The Book That Was Never Published
In walked a steely-eyed bully in an impeccable three-piece suit. The middle-aged man, with broad shoulders and a barrel chest, swaggered in with the cocksure attitude of a mob boss or a New York politician. Two larger, younger bodyguards decked out in black gear followed him. They looked serious.
While Sheridan’s mind raced, trying to remember anyone he could have pissed off badly enough to send this crew after him, the big guy scanned the room. Sizing up the worth of the inventory, he walked past the empty shelves where a hand-carved Huari Bone Flute was all that remained of a prized collection of ancient music instruments.
Brushing back the blond lock that had fallen across his cold green eyes, he crossed the room to a table of oversized books. With the thrust of his pale finger he flipped through the pages of a Renaissance codex before locking eyes with Sheridan. Sheridan cringed, bracing himself for the worst.
The stranger maneuvered toward the counter turning a gold coin between his fingers. Sheridan recognized the coin’s distinct markings.
What kind of man carries a two-thousand-year-old coin in his pocket?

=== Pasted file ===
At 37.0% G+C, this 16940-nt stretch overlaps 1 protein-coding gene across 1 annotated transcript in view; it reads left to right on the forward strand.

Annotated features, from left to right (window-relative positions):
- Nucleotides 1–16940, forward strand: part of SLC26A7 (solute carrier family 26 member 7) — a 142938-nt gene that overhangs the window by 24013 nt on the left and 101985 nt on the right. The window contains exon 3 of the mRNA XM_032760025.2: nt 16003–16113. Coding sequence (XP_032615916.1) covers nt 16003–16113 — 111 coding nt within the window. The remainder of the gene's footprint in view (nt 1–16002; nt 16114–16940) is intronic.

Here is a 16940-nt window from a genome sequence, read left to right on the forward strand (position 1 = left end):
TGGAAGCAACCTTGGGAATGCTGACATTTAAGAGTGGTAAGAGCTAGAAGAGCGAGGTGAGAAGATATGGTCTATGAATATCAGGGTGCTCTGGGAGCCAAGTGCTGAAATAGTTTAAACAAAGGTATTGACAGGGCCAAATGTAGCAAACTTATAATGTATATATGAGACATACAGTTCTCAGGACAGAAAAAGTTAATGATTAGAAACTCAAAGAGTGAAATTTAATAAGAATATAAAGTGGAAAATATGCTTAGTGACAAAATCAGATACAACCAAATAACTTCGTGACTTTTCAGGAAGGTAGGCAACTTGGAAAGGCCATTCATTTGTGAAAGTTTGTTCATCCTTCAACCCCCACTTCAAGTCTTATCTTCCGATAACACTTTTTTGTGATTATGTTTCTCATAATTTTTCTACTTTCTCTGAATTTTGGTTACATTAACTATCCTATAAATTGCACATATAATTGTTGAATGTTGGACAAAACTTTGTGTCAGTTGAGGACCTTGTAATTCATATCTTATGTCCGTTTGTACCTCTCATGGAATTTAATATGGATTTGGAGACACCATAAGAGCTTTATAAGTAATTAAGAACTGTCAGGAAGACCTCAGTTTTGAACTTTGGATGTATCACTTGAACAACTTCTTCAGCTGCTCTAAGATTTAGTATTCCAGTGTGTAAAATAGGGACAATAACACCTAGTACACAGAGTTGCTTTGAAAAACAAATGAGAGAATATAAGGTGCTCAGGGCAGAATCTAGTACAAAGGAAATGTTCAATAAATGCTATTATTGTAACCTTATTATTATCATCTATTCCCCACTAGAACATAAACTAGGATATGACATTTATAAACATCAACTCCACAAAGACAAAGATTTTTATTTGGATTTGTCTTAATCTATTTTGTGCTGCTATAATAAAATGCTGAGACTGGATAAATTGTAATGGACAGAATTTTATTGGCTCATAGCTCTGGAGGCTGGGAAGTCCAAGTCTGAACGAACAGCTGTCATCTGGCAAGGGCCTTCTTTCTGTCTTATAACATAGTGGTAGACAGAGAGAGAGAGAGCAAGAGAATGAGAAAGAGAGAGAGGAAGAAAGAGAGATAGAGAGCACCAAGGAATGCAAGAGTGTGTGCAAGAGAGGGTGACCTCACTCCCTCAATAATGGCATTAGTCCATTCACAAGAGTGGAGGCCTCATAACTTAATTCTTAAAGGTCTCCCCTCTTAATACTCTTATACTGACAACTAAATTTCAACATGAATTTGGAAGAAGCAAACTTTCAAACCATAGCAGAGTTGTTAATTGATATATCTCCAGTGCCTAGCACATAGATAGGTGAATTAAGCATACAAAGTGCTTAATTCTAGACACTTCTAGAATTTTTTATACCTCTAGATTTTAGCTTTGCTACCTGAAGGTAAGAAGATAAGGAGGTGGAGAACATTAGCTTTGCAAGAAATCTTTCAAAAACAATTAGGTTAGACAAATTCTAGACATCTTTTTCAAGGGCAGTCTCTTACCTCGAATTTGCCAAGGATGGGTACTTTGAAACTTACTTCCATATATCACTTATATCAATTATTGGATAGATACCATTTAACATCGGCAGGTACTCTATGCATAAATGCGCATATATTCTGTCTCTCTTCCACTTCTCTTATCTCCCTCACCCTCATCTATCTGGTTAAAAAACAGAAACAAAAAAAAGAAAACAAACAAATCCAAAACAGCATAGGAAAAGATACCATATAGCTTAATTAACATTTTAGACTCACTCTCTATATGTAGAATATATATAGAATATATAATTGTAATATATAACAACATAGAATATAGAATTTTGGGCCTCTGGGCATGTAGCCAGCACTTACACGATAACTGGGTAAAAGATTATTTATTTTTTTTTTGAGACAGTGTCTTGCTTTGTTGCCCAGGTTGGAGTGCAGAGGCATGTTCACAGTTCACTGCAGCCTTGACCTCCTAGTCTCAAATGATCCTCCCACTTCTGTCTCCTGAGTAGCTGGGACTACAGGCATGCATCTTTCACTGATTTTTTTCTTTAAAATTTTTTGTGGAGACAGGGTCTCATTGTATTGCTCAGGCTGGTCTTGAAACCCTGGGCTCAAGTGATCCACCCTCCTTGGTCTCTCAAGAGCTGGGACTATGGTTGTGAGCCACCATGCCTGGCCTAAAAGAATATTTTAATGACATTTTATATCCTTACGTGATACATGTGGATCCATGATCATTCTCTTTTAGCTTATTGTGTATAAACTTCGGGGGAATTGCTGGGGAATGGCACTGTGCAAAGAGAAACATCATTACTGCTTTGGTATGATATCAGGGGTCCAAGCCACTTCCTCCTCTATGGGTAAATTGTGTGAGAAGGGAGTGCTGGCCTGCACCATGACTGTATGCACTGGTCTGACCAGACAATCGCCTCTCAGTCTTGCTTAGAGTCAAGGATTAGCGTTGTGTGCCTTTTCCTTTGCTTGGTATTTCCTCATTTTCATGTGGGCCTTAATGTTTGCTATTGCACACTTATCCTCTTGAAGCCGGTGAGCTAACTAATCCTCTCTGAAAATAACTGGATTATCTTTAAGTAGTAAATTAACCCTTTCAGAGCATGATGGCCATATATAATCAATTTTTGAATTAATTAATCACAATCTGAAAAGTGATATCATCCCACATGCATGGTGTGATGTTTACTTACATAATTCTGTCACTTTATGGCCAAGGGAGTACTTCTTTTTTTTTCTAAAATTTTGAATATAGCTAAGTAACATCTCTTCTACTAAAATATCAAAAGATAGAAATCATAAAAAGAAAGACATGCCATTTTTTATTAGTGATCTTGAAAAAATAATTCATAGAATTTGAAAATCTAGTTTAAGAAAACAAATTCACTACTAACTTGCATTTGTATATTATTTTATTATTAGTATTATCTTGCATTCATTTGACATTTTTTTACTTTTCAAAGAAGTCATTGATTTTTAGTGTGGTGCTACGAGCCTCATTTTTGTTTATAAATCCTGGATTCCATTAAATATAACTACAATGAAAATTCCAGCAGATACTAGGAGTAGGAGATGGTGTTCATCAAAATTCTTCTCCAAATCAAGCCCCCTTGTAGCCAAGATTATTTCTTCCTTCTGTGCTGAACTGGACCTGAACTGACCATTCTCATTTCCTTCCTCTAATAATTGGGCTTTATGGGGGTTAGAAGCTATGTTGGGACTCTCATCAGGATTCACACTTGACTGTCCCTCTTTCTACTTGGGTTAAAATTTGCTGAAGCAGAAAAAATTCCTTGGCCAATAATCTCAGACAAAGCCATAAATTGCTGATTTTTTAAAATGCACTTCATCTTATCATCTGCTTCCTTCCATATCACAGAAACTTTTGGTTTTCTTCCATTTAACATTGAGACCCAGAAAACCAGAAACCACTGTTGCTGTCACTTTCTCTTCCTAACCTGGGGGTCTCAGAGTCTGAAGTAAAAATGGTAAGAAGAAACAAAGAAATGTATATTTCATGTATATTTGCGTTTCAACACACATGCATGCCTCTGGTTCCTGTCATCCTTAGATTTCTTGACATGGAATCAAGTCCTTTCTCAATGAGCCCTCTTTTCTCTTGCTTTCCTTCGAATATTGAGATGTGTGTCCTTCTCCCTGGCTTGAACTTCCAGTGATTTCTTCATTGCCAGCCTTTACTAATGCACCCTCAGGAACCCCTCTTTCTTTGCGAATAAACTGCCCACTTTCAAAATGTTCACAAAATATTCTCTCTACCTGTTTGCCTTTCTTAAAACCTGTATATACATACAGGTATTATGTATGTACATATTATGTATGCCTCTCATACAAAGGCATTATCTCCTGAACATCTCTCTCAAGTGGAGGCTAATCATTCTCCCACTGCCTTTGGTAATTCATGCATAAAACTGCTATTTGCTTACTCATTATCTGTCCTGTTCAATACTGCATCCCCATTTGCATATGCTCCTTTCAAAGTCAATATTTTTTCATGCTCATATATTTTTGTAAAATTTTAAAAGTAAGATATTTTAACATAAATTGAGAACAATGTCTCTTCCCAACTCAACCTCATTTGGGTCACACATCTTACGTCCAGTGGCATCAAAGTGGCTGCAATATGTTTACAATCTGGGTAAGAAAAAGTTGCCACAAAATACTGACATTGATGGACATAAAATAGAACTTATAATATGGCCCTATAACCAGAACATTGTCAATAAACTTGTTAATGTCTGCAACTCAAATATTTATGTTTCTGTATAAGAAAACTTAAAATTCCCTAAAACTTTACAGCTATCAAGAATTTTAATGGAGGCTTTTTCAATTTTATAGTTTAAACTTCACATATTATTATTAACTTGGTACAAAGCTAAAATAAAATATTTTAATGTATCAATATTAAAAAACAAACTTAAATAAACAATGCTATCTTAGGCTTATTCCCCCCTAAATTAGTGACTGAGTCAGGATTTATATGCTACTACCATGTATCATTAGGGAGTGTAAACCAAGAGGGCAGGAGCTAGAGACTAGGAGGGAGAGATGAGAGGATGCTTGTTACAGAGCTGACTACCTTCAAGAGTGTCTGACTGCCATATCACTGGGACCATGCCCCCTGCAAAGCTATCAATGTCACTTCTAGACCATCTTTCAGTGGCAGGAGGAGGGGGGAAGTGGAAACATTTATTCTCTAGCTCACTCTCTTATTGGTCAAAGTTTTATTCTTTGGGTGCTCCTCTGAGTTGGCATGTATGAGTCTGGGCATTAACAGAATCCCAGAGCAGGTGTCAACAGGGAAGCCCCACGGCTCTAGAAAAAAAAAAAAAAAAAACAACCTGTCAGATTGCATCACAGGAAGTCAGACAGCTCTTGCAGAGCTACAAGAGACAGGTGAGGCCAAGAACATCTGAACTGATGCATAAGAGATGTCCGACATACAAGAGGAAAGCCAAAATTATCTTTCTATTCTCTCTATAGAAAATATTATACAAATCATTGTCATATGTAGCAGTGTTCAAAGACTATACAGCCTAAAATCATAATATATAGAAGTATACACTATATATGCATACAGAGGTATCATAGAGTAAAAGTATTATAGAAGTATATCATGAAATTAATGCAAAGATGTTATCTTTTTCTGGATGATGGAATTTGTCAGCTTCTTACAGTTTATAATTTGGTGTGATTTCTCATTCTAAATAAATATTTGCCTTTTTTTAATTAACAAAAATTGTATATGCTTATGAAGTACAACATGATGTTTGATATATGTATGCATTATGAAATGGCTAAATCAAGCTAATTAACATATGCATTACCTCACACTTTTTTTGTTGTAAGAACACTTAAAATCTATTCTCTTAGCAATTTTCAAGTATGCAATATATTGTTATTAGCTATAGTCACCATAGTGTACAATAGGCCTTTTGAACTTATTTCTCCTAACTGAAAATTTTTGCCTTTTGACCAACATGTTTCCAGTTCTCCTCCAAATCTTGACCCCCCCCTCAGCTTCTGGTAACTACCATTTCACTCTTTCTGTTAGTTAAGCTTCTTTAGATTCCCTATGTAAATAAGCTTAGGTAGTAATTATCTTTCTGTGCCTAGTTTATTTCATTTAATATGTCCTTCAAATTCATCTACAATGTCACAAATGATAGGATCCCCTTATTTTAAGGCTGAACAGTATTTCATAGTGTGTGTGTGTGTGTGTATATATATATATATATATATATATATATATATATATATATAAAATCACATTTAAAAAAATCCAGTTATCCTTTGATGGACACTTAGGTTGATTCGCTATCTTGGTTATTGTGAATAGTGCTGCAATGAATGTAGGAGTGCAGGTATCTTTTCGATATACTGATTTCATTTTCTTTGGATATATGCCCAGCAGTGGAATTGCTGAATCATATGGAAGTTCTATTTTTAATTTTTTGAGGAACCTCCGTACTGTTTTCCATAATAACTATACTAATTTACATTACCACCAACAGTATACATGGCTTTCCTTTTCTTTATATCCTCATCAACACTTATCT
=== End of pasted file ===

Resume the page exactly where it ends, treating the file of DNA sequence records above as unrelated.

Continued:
“Are you Sheridan Clark?”
“Yes,” he answered, eyeing the three with distrust.
The suit tossed a large book on the counter. The title of the custom-bound book read Baton of Shambhala: Source of the Lost Music of Heaven.
“That book was never published,” Sheridan said, immediately on the defensive.
“Your research is of great interest to certain members of the UN High Command.”
“Sacred music that has been lost for centuries?”
The stranger turned the pages of the book to a glossy middle section, displaying a drawing of an ornate baton.
“No, we’re interested in this.”
Sheridan knew the drawing well.
“The Baton of Shambhala,” he mumbled. “Once the baton of Lucifer himself.”
Their eyes remained locked.
“Since the beginning of time there was always music, and with this baton, the archangel Lucifer directed the chorus of heaven.” Sheridan continued as he peered into the man’s eyes, straining for a clue to his intentions.
“And when he was cast down from heaven?”
Sheridan began to trace the drawing with his fingers.
“His baton fell to earth, to be lost for millennia,” he eased into it. “Till it found its way to . . .”
“Shambhala,” the visitor added knowingly.